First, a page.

The first day at Plum Village.. I had this very hollywood-like expectation of what would happen once I stepped off of that train from Bordeaux. The sun would be gazing, and the flower filled fields and vineyards would create a breathtaking view while I walked with my little suitcase and my straw hat to background songs like 'Harvest moon' and 'Society'. It would be just like Eat Pray Love but squeezed into 5 fantastic days and, of course, I would master the art of meditation on my very first try. It's kind of funny how anything else never even occurred to me.
Reality was, as it tends to be, not like I had imagined. The sun was replaced by a heavy rainfall and there was definitely no music playing. I stepped off the train an outsider, lonely, as I could already see the groups and greetings of friends who had known each other for years. I was also the youngest by far. We were picked up by sweet monks in brown robes and rushed into small minivans. A brief chaotic moment followed when the organized monks who wanted 7 women in every van clashed with us, The Italians, who quickly filled each of them with at least 12 of us. They drove us about 40 minutes out of Sainte Foy la Grande and eventually we reached the beautiful sign of Village de Pruniers.
I jumped out of the van and fell in the mud. I was soaked through all my layers of clothing and when I eventually reached the registration lists, my name was missing. I took it to heart as a sign that I didn't belong here.
The hour that followed were spent in a stormy haze, with people absolutely everywhere. I was given a bed, located in a house called middle hamlet, a good 20 minutes away from where we were at the moment. The house was beautiful and quaint but the combination of damp wood, humid bed linens and what I assume, a good amount of pollen, gave me precisely 3 minutes to develop an asthma attack. What little hope I had left for this retreat, was gone. I was alone, with no choice but to walk back through the fields, dragging my bag behind me at the slowest pace imaginable since I couldn't breathe.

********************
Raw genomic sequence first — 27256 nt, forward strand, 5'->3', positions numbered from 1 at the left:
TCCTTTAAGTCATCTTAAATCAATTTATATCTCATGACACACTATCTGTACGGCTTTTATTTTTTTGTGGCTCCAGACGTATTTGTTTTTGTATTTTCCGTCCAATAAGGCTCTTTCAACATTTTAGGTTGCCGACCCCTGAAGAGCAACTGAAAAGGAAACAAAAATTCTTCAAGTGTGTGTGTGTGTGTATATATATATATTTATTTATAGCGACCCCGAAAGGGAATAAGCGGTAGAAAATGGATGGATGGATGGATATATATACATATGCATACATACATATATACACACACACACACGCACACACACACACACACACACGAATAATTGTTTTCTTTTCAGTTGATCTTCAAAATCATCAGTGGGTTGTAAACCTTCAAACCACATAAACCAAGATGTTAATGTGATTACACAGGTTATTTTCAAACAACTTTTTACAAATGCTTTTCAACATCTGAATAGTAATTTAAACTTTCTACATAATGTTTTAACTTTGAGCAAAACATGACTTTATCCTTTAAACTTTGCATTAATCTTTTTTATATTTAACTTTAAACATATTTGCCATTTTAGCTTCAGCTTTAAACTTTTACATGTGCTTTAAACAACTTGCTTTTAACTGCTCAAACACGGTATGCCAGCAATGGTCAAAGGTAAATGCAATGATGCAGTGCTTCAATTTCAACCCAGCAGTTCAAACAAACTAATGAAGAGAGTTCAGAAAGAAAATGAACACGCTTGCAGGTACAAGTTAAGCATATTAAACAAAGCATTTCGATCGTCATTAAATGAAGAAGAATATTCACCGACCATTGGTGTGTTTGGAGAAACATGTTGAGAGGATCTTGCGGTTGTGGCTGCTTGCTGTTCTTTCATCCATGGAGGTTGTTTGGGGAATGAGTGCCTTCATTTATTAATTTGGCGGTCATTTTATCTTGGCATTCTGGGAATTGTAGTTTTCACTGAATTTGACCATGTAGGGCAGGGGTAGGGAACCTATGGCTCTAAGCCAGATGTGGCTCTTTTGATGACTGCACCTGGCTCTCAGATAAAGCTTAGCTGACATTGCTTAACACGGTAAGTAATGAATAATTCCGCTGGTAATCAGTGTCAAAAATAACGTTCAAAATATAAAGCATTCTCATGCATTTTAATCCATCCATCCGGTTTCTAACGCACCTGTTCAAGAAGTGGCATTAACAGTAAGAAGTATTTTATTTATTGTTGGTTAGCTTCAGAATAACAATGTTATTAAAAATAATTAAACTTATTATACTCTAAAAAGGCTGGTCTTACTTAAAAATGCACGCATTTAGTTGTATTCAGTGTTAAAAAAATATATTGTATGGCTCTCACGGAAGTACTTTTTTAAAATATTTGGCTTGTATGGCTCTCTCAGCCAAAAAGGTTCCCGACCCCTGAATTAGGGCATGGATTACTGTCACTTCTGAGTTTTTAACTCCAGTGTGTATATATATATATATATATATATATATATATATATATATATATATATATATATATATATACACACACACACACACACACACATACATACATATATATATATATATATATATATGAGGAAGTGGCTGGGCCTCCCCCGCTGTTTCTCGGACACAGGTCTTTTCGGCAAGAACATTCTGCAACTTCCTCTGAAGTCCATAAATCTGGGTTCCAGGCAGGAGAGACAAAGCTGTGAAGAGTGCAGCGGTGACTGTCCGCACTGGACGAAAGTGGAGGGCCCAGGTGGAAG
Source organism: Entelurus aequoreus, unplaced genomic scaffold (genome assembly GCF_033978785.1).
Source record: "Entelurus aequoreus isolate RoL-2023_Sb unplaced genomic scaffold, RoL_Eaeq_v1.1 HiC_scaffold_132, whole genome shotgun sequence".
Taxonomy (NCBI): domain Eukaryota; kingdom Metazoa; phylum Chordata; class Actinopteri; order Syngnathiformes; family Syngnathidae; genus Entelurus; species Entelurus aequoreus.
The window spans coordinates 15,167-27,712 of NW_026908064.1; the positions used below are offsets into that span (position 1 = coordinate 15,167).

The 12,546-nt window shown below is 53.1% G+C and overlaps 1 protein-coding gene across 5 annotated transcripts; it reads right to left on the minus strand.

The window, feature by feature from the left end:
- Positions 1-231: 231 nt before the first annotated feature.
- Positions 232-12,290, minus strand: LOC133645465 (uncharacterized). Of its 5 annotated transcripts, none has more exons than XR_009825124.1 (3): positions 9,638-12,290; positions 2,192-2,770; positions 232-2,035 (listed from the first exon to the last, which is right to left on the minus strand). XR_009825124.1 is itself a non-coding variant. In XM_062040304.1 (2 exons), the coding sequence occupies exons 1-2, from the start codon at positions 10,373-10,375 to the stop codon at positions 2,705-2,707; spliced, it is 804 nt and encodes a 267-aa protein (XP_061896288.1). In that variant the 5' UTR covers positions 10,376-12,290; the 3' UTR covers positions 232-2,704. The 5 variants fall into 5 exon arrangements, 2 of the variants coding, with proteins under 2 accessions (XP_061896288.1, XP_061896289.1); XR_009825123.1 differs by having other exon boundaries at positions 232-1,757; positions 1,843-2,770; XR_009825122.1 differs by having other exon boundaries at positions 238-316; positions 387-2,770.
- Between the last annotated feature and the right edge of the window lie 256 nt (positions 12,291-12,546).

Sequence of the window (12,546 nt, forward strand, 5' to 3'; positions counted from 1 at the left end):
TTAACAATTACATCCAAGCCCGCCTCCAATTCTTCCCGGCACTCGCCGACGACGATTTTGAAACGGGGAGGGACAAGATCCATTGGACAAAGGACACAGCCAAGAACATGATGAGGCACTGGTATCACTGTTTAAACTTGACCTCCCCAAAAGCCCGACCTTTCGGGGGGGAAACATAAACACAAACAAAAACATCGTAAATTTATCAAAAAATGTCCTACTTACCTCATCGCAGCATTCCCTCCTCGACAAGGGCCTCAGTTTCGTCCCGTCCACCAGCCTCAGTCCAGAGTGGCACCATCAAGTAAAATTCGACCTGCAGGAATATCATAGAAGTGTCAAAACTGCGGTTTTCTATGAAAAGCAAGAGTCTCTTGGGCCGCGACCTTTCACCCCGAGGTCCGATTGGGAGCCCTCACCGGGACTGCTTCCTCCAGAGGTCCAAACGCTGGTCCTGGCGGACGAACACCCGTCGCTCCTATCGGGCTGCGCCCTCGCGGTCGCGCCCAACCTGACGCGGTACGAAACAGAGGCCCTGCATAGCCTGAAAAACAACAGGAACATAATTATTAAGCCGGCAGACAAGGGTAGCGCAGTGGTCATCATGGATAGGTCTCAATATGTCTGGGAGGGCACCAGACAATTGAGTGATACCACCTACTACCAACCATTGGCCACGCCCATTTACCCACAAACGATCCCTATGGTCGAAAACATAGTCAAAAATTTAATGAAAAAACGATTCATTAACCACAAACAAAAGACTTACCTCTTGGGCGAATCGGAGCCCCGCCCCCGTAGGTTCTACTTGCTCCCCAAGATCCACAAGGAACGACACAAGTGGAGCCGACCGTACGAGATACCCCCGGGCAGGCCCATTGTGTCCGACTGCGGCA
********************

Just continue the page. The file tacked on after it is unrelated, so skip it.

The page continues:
When you are all alone, crying, in a location barely visible on a map, standing in the rain and not being able to breathe a person tends to become quite sensitive. I wanted to leave so bad but I couldn't bear to be a quitter or a person who just gives up at the first sign of defeat.
And thanks to an older woman with knee problems who couldn't walk the 20 minutes to the house, a bed opened up, in a little room at the New House. No wood, no dampness, just clean air.
By the time I was back at Lower Hamlet, where all our activities were held, I was assigned a group or a family as they were called.
Name: Daniela Charlott.
Family: Mimosa - Young Adults.
Job: Pot washing.
We ate in silence, the family and I. A delicious - and extremely unexpected - dinner consisting of spaghetti with tomato sauce before retrieving to the rural kitchen to do wash the pots. The only thing left on the itinerary was a one hour meditation session. My first mediation session ever. I took my place in the stunning mediation hall as the sun was setting outside, feeling tired. We had been advised to stay away from books, music and our cellphones for our whole stay and were told that after the meditation we were to stay silent until after breakfast the next day. Three sounds of the bell, then complete silence.
Silence and stillness all around and chaos inside. I managed quite well for the first couple of minutes and then my mind wandered without me even noticing. I kept reminding myself to stop thinking and would then find myself singing the soundtrack to 'Phantom of the Opera' in my head. After about ten minutes I became very aware of how straight my back was and how uncomfortable it was. After fifteen minutes my left foot fell asleep and it was about the time I completely gave up. Thoughts had been seeping in slowly during the whole session but now it was as if I had lowered a wall and they we're pouring in. Memories, songs, thoughts, the pain in my back and my feet. It was Mayhem. This was the first time I realized how loud my mind truly is. I fell asleep as soon as my head hit the bed that night.
Excerpt from my journal: "I don't think this is for me. Correction; This is definitely not for me! I haven't liked one single thing except for the scenery, but even the gloomy sunflowers are staring down towards the ground. I just want to leave, now. This feeling won't leave me. My asthma is at bay and yet I can't seem to catch my breath, I just feel empty. And now I know that I will never belong anywhere. I will never feel well. I will always wish that I was someplace else. But never as much as I am wishing that now. This is not for me."
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